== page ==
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Seminar paper from the year 2003 in the subject English Language and Literature Studies - Literature, Johannes Gutenberg University Mainz, language: English, abstract: Throughout centuries English and Scottish ballads have reached a great audience, being a link between generations, since they have always been orally transmitted. One of these ballads is 'The Maid Freed from the Gallows,' Child 95. Eight different variations of this ballad are mentioned. For instance, 'The Broom of the Cathery Knowes,' 'Lady Maisry,' 'The Golden Key' or 'The Golden Ball' can be found in English and Scottish tradition. Not only English and Scottish variations of the ballad are popular. Moreover, variation B can be found in more than ten European countries. Also, variation B 'The Broom of the Cathery Knowes' appears in different versions. In the following paper ''The Broom o the Cathery Knowes' and its Place in Tradition' a version, from the Motherwell MS, recited by Widow McCormick, is analysed. Above all the plot structure, time and place, tunes, and language will be considered. Taking all these aspects into account, this analysis will determine, where this version can be placed in the ballad tradition. This paper will take the term definition of John Antony Cuddon's Dictionary of Literary Terms and Literary Theory as a basis for research. The analysis of the ballad according to Wolfgang Müller's ideas concerning ballad origin, rhyme, metre and language will show, how 'The Broom o Cathery Knows' fits these aspects. In the early 1970s Eleanor Long dealt with 'The Maid Freed from the Gallows' when she wrote 'The Maid' and 'The Hangman' which will be used in this paper to categorize the discussed variation of Emily Lile's Scottish Ballads. Putting the ballad into Long's 'Schema' wilI make the significance of the peculiarities of this version apparent. Regarding every stanza and often even every verse or single words of the ballad, Eleanor Long compared all the versions of 'The Broom of the Cathery Knowes', Child 95 B. Working with her 'Schema' the differences between Widow McCormick's singing and popular versions become obvious. David Covington Fowler's A Literary History of the Popular Ballad and Deborah Symonds Weep Not for Me: Women, Ballads, and Infanticide in Early Modern Scotland allowed to find traces to the geographic and historical origin of 'The Broom o the Cathery Knowes', which are connected to infanticide and death sentences int the 17th and 18th century. In the end the motifs of 'The Broom o Cathery Knowes' will be regarded as they are listed in Natascha Würzbach and Simone Salz's Motif Index of the Child Corpus.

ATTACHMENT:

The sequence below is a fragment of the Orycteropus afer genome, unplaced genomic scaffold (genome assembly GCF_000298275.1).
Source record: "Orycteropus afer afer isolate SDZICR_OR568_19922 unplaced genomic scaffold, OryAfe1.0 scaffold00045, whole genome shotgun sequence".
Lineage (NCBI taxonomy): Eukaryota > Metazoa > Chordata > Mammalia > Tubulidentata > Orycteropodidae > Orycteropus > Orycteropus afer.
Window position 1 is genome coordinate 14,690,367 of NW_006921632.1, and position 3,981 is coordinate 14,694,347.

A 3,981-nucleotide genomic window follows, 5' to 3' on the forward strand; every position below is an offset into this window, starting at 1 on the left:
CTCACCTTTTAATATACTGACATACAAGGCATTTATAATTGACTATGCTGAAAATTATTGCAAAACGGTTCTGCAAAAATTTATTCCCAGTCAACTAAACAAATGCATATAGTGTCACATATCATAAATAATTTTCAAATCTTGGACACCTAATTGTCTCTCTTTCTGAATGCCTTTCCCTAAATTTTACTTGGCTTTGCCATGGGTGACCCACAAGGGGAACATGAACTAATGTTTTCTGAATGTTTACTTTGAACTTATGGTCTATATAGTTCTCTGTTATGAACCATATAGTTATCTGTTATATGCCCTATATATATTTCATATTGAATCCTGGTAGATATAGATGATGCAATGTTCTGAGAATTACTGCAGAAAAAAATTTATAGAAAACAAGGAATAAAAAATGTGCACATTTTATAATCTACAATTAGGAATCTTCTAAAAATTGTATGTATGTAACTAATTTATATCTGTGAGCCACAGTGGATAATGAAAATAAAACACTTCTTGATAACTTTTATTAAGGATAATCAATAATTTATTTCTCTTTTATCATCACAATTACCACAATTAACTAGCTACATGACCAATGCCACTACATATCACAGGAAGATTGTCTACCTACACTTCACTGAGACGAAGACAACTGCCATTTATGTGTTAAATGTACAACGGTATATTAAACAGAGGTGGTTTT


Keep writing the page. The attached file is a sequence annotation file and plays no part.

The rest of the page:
Mareike Hachemer (Studienrätin der Fächer Englisch und Deutsch) studierte Germanistik, Anglistik, Philosophie und Erziehungswissenschaft an der Johannes Gutenberg-Universität Mainz mit den Schwerpunkten Neuere Literaturwissenschaft und Sprachwissenschaft. Hier untersuchte sie unter anderem die Darstellung verschiedener geistiger und psychsicher Krankheiten in der Literatur des 20. Jahrhunderts. Ihre Forschungsschwerpunkte liegen in der Kinder- und Jugendliteraturforschung und der Unterrichtsdidaktik. Seit 2008 ist Mareike Hachemer Redaktionsmitglied von interjuli, Zeitschrift für internationale Kinder- und Jugendliteraturforschung. Als Dozentin in German Studies thematisierte sie Kinder- und Jugendliteratur auch mit internationalen Studenten an der University of Otago in Dunedin, Neuseeland. seit 2010 veröffentlicht Mareike Hachemer auch didaktische Texte insbesondere zu Fremdsprachendidaktik und Literaturunterricht. Sie unterrichtet Deutsch und Englisch am Beruflichen Gymnasium und der Fachoberschule und absolviert eine Weiterbildung zur Lehrerin für Theater/Darstellendes Spiel.

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